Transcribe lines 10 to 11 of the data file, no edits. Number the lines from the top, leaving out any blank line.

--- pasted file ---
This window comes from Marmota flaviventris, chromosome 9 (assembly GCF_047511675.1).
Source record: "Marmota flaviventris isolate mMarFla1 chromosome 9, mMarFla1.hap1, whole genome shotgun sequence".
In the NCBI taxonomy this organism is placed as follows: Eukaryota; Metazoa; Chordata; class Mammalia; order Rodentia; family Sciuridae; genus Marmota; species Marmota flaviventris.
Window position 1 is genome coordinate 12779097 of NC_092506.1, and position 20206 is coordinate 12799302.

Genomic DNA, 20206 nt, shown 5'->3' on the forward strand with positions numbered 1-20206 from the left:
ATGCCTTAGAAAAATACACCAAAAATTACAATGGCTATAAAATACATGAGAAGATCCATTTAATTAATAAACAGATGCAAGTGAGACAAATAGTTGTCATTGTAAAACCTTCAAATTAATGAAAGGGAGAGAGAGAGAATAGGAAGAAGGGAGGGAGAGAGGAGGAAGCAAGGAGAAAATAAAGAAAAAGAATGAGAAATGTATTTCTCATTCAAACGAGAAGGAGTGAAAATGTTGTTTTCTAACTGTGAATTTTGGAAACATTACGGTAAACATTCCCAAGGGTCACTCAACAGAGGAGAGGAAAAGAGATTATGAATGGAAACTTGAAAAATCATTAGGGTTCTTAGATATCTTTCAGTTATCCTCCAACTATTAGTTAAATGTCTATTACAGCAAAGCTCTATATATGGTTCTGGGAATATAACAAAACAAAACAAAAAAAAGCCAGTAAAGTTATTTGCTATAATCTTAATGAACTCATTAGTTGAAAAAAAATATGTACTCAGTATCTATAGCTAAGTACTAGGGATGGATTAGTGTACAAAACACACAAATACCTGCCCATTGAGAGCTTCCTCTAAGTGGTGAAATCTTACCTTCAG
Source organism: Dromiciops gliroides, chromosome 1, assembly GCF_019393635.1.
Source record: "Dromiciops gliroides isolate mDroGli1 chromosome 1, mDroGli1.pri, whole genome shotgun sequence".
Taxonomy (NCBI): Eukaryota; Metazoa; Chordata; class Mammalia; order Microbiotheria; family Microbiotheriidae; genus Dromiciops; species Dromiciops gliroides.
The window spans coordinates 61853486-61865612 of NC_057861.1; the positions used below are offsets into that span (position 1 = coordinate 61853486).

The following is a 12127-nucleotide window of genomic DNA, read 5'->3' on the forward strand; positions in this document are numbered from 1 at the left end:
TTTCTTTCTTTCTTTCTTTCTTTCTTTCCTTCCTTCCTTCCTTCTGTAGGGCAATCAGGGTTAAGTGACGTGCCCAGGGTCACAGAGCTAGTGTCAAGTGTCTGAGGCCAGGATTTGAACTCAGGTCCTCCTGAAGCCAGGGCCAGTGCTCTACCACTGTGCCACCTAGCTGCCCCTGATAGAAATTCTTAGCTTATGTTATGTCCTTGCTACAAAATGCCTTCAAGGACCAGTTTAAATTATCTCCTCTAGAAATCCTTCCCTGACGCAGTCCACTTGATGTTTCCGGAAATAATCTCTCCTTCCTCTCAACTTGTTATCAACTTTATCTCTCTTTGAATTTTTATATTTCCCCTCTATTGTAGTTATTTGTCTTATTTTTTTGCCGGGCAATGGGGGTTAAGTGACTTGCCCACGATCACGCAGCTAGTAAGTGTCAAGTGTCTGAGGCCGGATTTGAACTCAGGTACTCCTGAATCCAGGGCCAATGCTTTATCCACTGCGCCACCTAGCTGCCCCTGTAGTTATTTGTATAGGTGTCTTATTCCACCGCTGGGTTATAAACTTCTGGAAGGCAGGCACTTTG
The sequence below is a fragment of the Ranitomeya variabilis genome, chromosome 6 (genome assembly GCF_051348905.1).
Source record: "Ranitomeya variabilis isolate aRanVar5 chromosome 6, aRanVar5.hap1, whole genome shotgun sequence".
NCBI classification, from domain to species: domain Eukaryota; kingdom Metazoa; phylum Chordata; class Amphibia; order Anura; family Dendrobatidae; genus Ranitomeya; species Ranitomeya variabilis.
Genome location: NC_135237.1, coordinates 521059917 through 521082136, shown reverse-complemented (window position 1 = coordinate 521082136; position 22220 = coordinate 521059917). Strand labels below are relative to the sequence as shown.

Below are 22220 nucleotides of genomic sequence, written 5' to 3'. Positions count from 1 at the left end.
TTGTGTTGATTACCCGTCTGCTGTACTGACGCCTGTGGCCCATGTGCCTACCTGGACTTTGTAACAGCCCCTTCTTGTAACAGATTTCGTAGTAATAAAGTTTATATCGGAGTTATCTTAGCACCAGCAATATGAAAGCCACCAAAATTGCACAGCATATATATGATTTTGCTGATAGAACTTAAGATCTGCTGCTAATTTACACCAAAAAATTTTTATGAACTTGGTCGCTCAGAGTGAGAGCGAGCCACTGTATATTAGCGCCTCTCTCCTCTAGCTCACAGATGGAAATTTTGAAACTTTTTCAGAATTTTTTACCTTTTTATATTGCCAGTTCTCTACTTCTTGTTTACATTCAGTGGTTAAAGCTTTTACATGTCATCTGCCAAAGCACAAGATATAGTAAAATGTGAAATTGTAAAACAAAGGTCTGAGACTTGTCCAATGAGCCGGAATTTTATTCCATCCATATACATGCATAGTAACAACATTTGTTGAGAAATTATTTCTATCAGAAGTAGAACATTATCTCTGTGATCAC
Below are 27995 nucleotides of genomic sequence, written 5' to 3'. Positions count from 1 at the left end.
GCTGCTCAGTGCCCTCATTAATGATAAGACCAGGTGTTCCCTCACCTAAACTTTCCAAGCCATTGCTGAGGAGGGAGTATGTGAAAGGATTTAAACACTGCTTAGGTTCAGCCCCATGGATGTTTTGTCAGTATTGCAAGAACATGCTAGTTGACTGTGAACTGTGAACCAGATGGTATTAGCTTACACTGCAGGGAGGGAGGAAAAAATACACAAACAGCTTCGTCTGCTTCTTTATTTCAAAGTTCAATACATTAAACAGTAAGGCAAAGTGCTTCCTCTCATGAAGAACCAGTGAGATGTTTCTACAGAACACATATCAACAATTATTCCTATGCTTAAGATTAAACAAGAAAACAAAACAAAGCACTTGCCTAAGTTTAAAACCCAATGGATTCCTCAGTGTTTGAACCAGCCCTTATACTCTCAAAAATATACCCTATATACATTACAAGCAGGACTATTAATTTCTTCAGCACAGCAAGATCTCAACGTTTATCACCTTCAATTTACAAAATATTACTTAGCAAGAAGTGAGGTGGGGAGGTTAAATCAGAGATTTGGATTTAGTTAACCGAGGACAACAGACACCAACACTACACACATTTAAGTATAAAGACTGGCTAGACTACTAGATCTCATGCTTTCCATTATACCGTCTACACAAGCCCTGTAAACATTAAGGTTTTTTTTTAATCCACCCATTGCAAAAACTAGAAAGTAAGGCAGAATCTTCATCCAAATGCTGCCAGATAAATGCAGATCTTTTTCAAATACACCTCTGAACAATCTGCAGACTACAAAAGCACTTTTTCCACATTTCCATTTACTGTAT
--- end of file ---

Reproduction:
The window spans coordinates 61853486-61865612 of NC_057861.1; the positions used below are offsets into that span (position 1 = coordinate 61853486).

The following is a 12127-nucleotide window of genomic DNA, read 5'->3' on the forward strand; positions in this document are numbered from 1 at the left end: